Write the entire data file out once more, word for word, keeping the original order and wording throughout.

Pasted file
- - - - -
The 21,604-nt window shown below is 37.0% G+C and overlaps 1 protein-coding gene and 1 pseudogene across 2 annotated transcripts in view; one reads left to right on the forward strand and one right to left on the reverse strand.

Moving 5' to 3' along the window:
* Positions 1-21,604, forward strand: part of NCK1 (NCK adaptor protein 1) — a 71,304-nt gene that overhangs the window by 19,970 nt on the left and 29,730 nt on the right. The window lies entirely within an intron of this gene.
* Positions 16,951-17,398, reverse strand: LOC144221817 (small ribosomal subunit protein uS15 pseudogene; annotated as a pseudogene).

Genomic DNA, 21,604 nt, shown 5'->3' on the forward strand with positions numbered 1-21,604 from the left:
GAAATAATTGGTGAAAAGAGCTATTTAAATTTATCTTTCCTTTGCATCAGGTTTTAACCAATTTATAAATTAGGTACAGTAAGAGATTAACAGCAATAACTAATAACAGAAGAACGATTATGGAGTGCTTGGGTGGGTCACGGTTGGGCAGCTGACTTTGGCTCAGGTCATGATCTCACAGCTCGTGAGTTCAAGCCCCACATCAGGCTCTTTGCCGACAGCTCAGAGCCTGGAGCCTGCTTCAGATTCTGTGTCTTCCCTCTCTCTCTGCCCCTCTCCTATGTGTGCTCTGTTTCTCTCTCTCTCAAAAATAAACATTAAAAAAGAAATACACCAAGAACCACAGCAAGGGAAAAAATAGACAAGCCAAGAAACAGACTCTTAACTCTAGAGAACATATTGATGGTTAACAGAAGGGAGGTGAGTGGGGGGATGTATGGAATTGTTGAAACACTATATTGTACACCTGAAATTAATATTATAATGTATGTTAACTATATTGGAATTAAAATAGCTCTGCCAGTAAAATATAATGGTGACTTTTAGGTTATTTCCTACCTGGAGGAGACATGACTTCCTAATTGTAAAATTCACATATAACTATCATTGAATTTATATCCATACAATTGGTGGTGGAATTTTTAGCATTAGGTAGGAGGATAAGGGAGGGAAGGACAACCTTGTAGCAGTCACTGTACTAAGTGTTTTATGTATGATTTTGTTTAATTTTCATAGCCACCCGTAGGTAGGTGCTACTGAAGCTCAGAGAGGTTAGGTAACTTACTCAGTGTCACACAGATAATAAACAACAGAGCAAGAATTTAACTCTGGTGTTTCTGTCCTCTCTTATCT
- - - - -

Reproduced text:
The 21,604-nt window shown below is 37.0% G+C and overlaps 1 protein-coding gene and 1 pseudogene across 2 annotated transcripts in view; one reads left to right on the forward strand and one right to left on the reverse strand.

Moving 5' to 3' along the window:
* Positions 1-21,604, forward strand: part of NCK1 (NCK adaptor protein 1) — a 71,304-nt gene that overhangs the window by 19,970 nt on the left and 29,730 nt on the right. The window lies entirely within an intron of this gene.
* Positions 16,951-17,398, reverse strand: LOC144221817 (small ribosomal subunit protein uS15 pseudogene; annotated as a pseudogene).

Genomic DNA, 21,604 nt, shown 5'->3' on the forward strand with positions numbered 1-21,604 from the left:
GAAATAATTGGTGAAAAGAGCTATTTAAATTTATCTTTCCTTTGCATCAGGTTTTAACCAATTTATAAATTAGGTACAGTAAGAGATTAACAGCAATAACTAATAACAGAAGAACGATTATGGAGTGCTTGGGTGGGTCACGGTTGGGCAGCTGACTTTGGCTCAGGTCATGATCTCACAGCTCGTGAGTTCAAGCCCCACATCAGGCTCTTTGCCGACAGCTCAGAGCCTGGAGCCTGCTTCAGATTCTGTGTCTTCCCTCTCTCTCTGCCCCTCTCCTATGTGTGCTCTGTTTCTCTCTCTCTCAAAAATAAACATTAAAAAAGAAATACACCAAGAACCACAGCAAGGGAAAAAATAGACAAGCCAAGAAACAGACTCTTAACTCTAGAGAACATATTGATGGTTAACAGAAGGGAGGTGAGTGGGGGGATGTATGGAATTGTTGAAACACTATATTGTACACCTGAAATTAATATTATAATGTATGTTAACTATATTGGAATTAAAATAGCTCTGCCAGTAAAATATAATGGTGACTTTTAGGTTATTTCCTACCTGGAGGAGACATGACTTCCTAATTGTAAAATTCACATATAACTATCATTGAATTTATATCCATACAATTGGTGGTGGAATTTTTAGCATTAGGTAGGAGGATAAGGGAGGGAAGGACAACCTTGTAGCAGTCACTGTACTAAGTGTTTTATGTATGATTTTGTTTAATTTTCATAGCCACCCGTAGGTAGGTGCTACTGAAGCTCAGAGAGGTTAGGTAACTTACTCAGTGTCACACAGATAATAAACAACAGAGCAAGAATTTAACTCTGGTGTTTCTGTCCTCTCTTATCT